As well as the usual compliment of food and supplies for the various experiments currently residing aboard the ISS. There’s nothing really amazing or spectacular about the payload of this mission apart from the fact that this won’t be the last visit to the ISS that MPLM Leonardo will make, albeit in a different form.
In their current form the MPLMs aren’t suited for long duration flights connected to the ISS. They lack appropriate shielding and interconnects with the various systems aboard the ISS that would enable them to become a permanent fixture, which is why they’re always carried back down at the end of the mission. A while back the European Space Agency (ESA) suggested that in order to reduce the number of resupply missions needed the MPLM Donatello should be upgraded (it would then be called a Pressurized Multipurpose Module) to serve as a permanent storage module on the ISS. Initially the idea was rejected due to costs but the plan is going to go ahead using the Leonardo MPLM instead. So after it is brought back to earth after this mission Leonardo will undergo extensive upgrades and will then be launched back up on the last mission STS-133.
As we near that final end date of September 16, 2010 every shuttle launch I see is always accompanied by a small twinge of sadness. Whilst this isn’t the final flight for Discovery it still marks one of the very last missions that the Shuttle will ever fly. Much like seeing an old friend off on a long trip overseas you know that you’ll see them again, but you still can’t help but feel sad for their departure.
Last friday the shuttle Discovery launched into orbit signalling the beginning of STS-128. The launch couldn’t have gone smoother, as you can see from the video below:http://www.youtube.com/watch?v=xwD7Xu7Mks4
There’s a couple things about this mission that I’ll note later but for the most part, this is what I’d call a stock standard mission for the shuttle. In essence this mission is about gearing up the International Space Station to cope with the larger crew it has been carrying of late, with the majority of the payload dedicated to upgrading existing facilities whilst replacing some of the more worn out pieces of gear. You’d be surprise then to learn that I consider this one of the more exciting missions as this is what space should be for everyone: routine.
The shuttle was conceived with the idea of having a fleet of 4 shuttles each capable of 10 launches per year. As we don’t see a launch like this every other month you’ll know that this didn’t happen. The story behind this is a blog post for another day but the idea behind the shuttle was to bring down the cost per launch for space travel. Speculation runs wild as to whether or not the Challenger and Columbia disasters are to blame for this but even prior to these incidents the launches per year were well below the 10 that the fleet was designed to accommodate at inception. With the fleet nearing retirement it is unfortunate that they will never reach their intended goal of significantly reducing cost to orbit and has lead us back down the path of the original Mercury and Gemini ideas (I.E. non-reusable craft).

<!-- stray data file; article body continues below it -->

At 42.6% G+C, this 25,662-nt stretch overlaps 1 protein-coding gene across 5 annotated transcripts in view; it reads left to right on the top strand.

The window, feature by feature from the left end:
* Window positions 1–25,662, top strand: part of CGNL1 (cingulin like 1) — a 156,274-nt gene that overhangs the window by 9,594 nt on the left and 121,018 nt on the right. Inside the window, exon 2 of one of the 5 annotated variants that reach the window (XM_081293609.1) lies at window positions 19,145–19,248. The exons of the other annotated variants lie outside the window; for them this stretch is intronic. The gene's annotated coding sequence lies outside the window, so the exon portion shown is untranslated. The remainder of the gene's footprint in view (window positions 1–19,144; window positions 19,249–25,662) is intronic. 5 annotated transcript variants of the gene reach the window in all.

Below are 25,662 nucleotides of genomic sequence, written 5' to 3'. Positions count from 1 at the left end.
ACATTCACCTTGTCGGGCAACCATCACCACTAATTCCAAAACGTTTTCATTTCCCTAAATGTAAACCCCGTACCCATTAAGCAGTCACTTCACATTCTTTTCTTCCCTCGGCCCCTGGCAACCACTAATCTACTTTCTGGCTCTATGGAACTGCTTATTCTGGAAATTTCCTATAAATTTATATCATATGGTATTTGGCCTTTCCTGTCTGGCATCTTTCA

STS-128 brings with it the Multi-Purpose Logistics Module Leonardo, named for the Teenage Mutant Ninja Turtles and not the famous artist and inventor. Inside is a few racks of life supporting equipment, crew quarters that are to be installed in the Kibo laboratory and something of a booby prize for one eager comedic news presenter, Stephen Colbert. Back at the start of the year NASA held a competition to name the new module that is now known as Tranquility. Colbert, who has a legion of fans who love to help out in situations like this, implored his viewers to send in votes to name the new module after him. Whilst he did win the vote NASA retained the right to name it with whatever name they saw fit. However, they recognised the service that Colbert had done to popularize space and offered to name their new treadmill after him. Colbert was elated and accepted the offer and the C.O.L.B.E.R.T is flying aboard the shuttle right now. It will be installed in Tranquility when the module is launched early next year on STS-130, but for now it will reside in the Harmony module.
This mission also brings with it a few science experiments, looking at fluid behaviour and heat pipe technology. As this is the main focus of the ISS it is good to see new experiments being brought up constantly as there is no end to the amount of work that could benefit from being conducted in the absence of gravity. Again this is nothing revolutionary, but it does show that we are making progress.
Whilst I may lament the fact that I can’t waffle on for pages about why this is such a significant flight due to the new hardware or some such it is still none the less exciting for me. Every launch is a beautiful tapestry of engineering, science and human engineering that NASA lays out for the world to see. Despite the bureaucratic boondoggles that have marred the shuttle program I’m still grateful for the progress it has brought humanity. I know the day will come when the shuttle launches for the last time and I hope to be there to watch it. Until then though I will shout its successes from the rooftops, even when they just routine like STS-128.